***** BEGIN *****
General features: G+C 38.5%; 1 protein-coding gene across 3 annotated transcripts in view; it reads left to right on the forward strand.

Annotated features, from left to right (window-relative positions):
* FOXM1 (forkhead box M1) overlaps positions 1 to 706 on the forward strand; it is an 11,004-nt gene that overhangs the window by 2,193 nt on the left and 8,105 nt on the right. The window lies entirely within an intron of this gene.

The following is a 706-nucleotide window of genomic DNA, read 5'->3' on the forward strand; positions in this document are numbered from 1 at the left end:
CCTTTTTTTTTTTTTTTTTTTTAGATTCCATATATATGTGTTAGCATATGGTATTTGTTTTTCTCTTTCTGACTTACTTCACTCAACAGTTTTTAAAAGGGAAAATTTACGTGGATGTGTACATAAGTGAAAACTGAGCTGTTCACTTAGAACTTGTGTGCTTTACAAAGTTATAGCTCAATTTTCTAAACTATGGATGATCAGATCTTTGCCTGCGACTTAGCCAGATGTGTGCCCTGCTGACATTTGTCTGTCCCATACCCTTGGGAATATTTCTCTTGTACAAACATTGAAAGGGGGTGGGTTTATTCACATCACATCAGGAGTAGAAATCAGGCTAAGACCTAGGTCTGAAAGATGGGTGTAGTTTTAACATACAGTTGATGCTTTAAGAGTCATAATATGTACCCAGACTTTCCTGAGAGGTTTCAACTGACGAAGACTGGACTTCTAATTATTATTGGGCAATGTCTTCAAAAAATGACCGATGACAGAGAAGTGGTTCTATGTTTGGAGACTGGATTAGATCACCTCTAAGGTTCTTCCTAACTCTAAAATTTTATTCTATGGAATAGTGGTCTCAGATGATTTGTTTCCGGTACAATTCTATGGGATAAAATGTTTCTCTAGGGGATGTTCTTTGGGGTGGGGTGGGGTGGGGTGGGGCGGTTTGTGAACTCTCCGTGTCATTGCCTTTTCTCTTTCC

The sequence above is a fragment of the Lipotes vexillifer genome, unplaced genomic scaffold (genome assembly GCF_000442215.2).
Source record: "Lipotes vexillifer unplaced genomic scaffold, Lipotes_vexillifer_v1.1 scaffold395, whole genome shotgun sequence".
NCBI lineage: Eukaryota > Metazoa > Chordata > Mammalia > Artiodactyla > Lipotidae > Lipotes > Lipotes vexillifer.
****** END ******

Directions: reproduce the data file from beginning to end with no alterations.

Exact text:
General features: G+C 38.5%; 1 protein-coding gene across 3 annotated transcripts in view; it reads left to right on the forward strand.

Annotated features, from left to right (window-relative positions):
* FOXM1 (forkhead box M1) overlaps positions 1 to 706 on the forward strand; it is an 11,004-nt gene that overhangs the window by 2,193 nt on the left and 8,105 nt on the right. The window lies entirely within an intron of this gene.

The following is a 706-nucleotide window of genomic DNA, read 5'->3' on the forward strand; positions in this document are numbered from 1 at the left end:
CCTTTTTTTTTTTTTTTTTTTTAGATTCCATATATATGTGTTAGCATATGGTATTTGTTTTTCTCTTTCTGACTTACTTCACTCAACAGTTTTTAAAAGGGAAAATTTACGTGGATGTGTACATAAGTGAAAACTGAGCTGTTCACTTAGAACTTGTGTGCTTTACAAAGTTATAGCTCAATTTTCTAAACTATGGATGATCAGATCTTTGCCTGCGACTTAGCCAGATGTGTGCCCTGCTGACATTTGTCTGTCCCATACCCTTGGGAATATTTCTCTTGTACAAACATTGAAAGGGGGTGGGTTTATTCACATCACATCAGGAGTAGAAATCAGGCTAAGACCTAGGTCTGAAAGATGGGTGTAGTTTTAACATACAGTTGATGCTTTAAGAGTCATAATATGTACCCAGACTTTCCTGAGAGGTTTCAACTGACGAAGACTGGACTTCTAATTATTATTGGGCAATGTCTTCAAAAAATGACCGATGACAGAGAAGTGGTTCTATGTTTGGAGACTGGATTAGATCACCTCTAAGGTTCTTCCTAACTCTAAAATTTTATTCTATGGAATAGTGGTCTCAGATGATTTGTTTCCGGTACAATTCTATGGGATAAAATGTTTCTCTAGGGGATGTTCTTTGGGGTGGGGTGGGGTGGGGTGGGGCGGTTTGTGAACTCTCCGTGTCATTGCCTTTTCTCTTTCC

The sequence above is a fragment of the Lipotes vexillifer genome, unplaced genomic scaffold (genome assembly GCF_000442215.2).
Source record: "Lipotes vexillifer unplaced genomic scaffold, Lipotes_vexillifer_v1.1 scaffold395, whole genome shotgun sequence".
NCBI lineage: Eukaryota > Metazoa > Chordata > Mammalia > Artiodactyla > Lipotidae > Lipotes > Lipotes vexillifer.